Leaf chlorophyll content was estimated during experiments 1, 2, 3, and 4 at 10 DAT using a hand-held leaf chlorophyll meter (YARA N-Tester, Oslo, Norway) on the third fully expanded leaf from the apex. N-Tester calculates a numeric three-digit dimensionless value that is commonly expressed as N-Tester value (Orsini et al., 2018).

Whole Plant Chlorophyll Content (Chlorophyll Index)

Estimation of chlorophyll concentration was determined during experiment 5 through estimation of greenness using the bidirectional reflectance distribution function (BRDF) (Comar et al., 2012; Virlet et al., 2017), and obtained using PlantExplorerTM (PhenoVation B.V., Wageningen, Netherlands) at 10 DAT (31 DAS). The measures were taken while imposing a white light from a LED lamp (2700 Kelvin, 150 μmol m−2 s−1).

Biochemical Determinations

During experiments 2 and 3, basil leaf samples were immersed in liquid nitrogen and kept at −80°C for biochemical analysis, whereas other samples were dried at 58°C for 72 h in a ventilated oven for elemental analysis. Dry weights were recorded at this stage. Volatile compounds analysis were performed on fresh basil leaf samples during experiment 4.

Phenolic Compound Extraction

One gram of frozen samples of basil leaves was ground with liquid nitrogen and homogenized with 4 mL of methanol/H2O/acetone (60:30:10 v/v/v) (Hartmann et al., 2008). The mixture was centrifuged (Beckman Coulter, BECKMAN, El Cajon, CA, United States) at 15,300 × g for 10 min at 4°C and the supernatant was collected. The extraction was repeated twice and the final extract was used for the determination of total phenolic and flavonoid content and total antioxidant capacity.

Determination of Total Phenolic and Flavonoid Contents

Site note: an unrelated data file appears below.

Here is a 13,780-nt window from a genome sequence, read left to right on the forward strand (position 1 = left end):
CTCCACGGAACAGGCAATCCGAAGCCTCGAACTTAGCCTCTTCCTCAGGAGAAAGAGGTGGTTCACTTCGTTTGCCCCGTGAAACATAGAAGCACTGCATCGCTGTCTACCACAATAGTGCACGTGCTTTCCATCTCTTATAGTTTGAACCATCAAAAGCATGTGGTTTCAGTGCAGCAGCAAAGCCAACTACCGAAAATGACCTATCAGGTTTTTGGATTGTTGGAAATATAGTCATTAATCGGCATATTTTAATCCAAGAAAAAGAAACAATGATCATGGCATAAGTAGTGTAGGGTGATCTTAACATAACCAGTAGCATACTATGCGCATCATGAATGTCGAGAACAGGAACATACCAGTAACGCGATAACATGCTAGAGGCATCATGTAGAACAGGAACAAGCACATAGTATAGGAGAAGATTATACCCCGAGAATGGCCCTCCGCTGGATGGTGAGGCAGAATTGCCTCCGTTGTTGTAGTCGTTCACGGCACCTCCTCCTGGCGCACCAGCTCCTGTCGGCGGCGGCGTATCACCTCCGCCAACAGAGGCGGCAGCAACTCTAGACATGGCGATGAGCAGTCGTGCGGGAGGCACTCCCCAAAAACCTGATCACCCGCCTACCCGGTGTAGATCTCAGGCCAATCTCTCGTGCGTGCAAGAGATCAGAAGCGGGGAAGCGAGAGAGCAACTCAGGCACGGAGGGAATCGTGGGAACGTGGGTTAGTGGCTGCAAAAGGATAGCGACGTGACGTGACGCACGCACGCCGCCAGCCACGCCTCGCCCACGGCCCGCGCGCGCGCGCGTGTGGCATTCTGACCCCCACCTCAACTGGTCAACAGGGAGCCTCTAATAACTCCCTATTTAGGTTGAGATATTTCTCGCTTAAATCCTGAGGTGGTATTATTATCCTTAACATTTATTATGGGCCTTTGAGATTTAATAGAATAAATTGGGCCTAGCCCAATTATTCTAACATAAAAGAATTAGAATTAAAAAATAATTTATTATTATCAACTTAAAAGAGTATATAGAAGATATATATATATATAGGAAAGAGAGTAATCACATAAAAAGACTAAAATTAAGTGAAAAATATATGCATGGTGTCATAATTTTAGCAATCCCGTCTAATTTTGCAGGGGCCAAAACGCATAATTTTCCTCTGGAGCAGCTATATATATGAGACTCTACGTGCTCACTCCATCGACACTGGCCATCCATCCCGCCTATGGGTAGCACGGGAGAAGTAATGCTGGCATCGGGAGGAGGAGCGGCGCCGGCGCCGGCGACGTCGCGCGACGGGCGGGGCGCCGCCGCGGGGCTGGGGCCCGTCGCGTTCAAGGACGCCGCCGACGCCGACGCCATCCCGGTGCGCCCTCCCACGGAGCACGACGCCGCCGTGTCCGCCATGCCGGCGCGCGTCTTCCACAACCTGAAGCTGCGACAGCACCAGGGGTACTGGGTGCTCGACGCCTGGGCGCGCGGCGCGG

Total phenolic content (TPC) was determined according to the Folin–Ciocalteu colorimetric method (Waterhouse, 2002). The total phenolic content was expressed as gallic acid equivalent in milligram per gram of fresh weight of leaves.

Total flavonoid content (TFC) was determined by aluminum chloride colorimetric assay (Zhishen et al., 1999). The results were expressed as mg of catechin equivalents per grams of fresh weight of leaves.

Total Antioxidant Capacity

Total antioxidant capacity was measured by Ferric Reducing Antioxidant Power (FRAP) assay, following methodologies from Benzie and Strain (1999) and Aaby et al. (2007). FRAP values were expressed as mmol Fe2+ kg−1 FW.

Nutrient Content Analysis

To assess a nutrient balance, micro- and macro-nutrient concentrations were measured both in nutrient solutions and in basil leaves. Leaf samples to be analyzed for nutrient content were collected at harvesting during experiments 2 and 3. Nutrient solutions were also collected at both transplanting stage and at the harvest. Micro- and macronutrients analyses of nutrient solutions were performed by using an inductively coupled plasma optical emission spectrometer ICP-OES equipped with a plasma source and an optical detector with a charge-coupled device CCD (SPECTRO Analytical Instruments GmbH & Co., Kleve, Germany), following the methodology presented in Lavrnić et al. (2018). Minerals uptake from nutrient solution was calculated by subtracting the concentration in the nutrient solution at the end of the cycle from the concentration in the fresh nutrient solution.

Total Nitrogen (TN) Analysis

Nutrient solutions (experiments 2 and 3) were analyzed for total nitrogen (TN) by using the elemental analyser Shimadzu TNM-1 (Shimadzu, Kioto, Japan). Before analysis, samples were filtered through Whatman 42 filters. TN content in dry leaf samples was measured by using a thermo-electron CHNS-O elemental analyser (Thermo Fisher Scientific, Waltham, MA, United States). The analysis was performed on ball-milled samples, following the methodology presented in Lavrnić et al. (2018).

Volatile Organic Compound (VOCs) Analysis of Basil Leaves